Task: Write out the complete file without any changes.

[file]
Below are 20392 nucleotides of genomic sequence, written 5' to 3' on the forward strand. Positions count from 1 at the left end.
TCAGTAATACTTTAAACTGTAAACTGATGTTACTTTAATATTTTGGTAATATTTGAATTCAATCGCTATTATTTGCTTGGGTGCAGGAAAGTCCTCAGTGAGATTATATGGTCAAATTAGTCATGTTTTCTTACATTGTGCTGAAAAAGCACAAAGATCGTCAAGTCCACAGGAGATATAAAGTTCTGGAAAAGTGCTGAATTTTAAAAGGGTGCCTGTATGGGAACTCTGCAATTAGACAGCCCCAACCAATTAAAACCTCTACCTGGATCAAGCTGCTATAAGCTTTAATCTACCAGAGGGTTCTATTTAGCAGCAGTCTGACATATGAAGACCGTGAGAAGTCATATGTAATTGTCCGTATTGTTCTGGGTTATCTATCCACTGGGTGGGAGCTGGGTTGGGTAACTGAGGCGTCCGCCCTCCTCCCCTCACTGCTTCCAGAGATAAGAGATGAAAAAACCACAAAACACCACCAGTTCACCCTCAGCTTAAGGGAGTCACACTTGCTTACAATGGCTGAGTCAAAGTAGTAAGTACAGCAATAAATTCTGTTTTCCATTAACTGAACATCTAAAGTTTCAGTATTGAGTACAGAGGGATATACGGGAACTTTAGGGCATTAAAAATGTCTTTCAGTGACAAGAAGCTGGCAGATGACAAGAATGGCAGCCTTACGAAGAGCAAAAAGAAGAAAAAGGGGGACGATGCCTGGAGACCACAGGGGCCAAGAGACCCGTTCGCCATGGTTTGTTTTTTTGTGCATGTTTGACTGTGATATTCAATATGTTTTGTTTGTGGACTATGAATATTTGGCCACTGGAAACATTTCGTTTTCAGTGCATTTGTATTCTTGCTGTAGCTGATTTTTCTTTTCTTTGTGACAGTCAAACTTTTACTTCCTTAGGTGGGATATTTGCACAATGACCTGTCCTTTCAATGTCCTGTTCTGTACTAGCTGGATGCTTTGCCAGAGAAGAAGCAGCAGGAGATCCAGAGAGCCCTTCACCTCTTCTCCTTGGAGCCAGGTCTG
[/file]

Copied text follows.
Below are 20392 nucleotides of genomic sequence, written 5' to 3' on the forward strand. Positions count from 1 at the left end.
TCAGTAATACTTTAAACTGTAAACTGATGTTACTTTAATATTTTGGTAATATTTGAATTCAATCGCTATTATTTGCTTGGGTGCAGGAAAGTCCTCAGTGAGATTATATGGTCAAATTAGTCATGTTTTCTTACATTGTGCTGAAAAAGCACAAAGATCGTCAAGTCCACAGGAGATATAAAGTTCTGGAAAAGTGCTGAATTTTAAAAGGGTGCCTGTATGGGAACTCTGCAATTAGACAGCCCCAACCAATTAAAACCTCTACCTGGATCAAGCTGCTATAAGCTTTAATCTACCAGAGGGTTCTATTTAGCAGCAGTCTGACATATGAAGACCGTGAGAAGTCATATGTAATTGTCCGTATTGTTCTGGGTTATCTATCCACTGGGTGGGAGCTGGGTTGGGTAACTGAGGCGTCCGCCCTCCTCCCCTCACTGCTTCCAGAGATAAGAGATGAAAAAACCACAAAACACCACCAGTTCACCCTCAGCTTAAGGGAGTCACACTTGCTTACAATGGCTGAGTCAAAGTAGTAAGTACAGCAATAAATTCTGTTTTCCATTAACTGAACATCTAAAGTTTCAGTATTGAGTACAGAGGGATATACGGGAACTTTAGGGCATTAAAAATGTCTTTCAGTGACAAGAAGCTGGCAGATGACAAGAATGGCAGCCTTACGAAGAGCAAAAAGAAGAAAAAGGGGGACGATGCCTGGAGACCACAGGGGCCAAGAGACCCGTTCGCCATGGTTTGTTTTTTTGTGCATGTTTGACTGTGATATTCAATATGTTTTGTTTGTGGACTATGAATATTTGGCCACTGGAAACATTTCGTTTTCAGTGCATTTGTATTCTTGCTGTAGCTGATTTTTCTTTTCTTTGTGACAGTCAAACTTTTACTTCCTTAGGTGGGATATTTGCACAATGACCTGTCCTTTCAATGTCCTGTTCTGTACTAGCTGGATGCTTTGCCAGAGAAGAAGCAGCAGGAGATCCAGAGAGCCCTTCACCTCTTCTCCTTGGAGCCAGGTCTG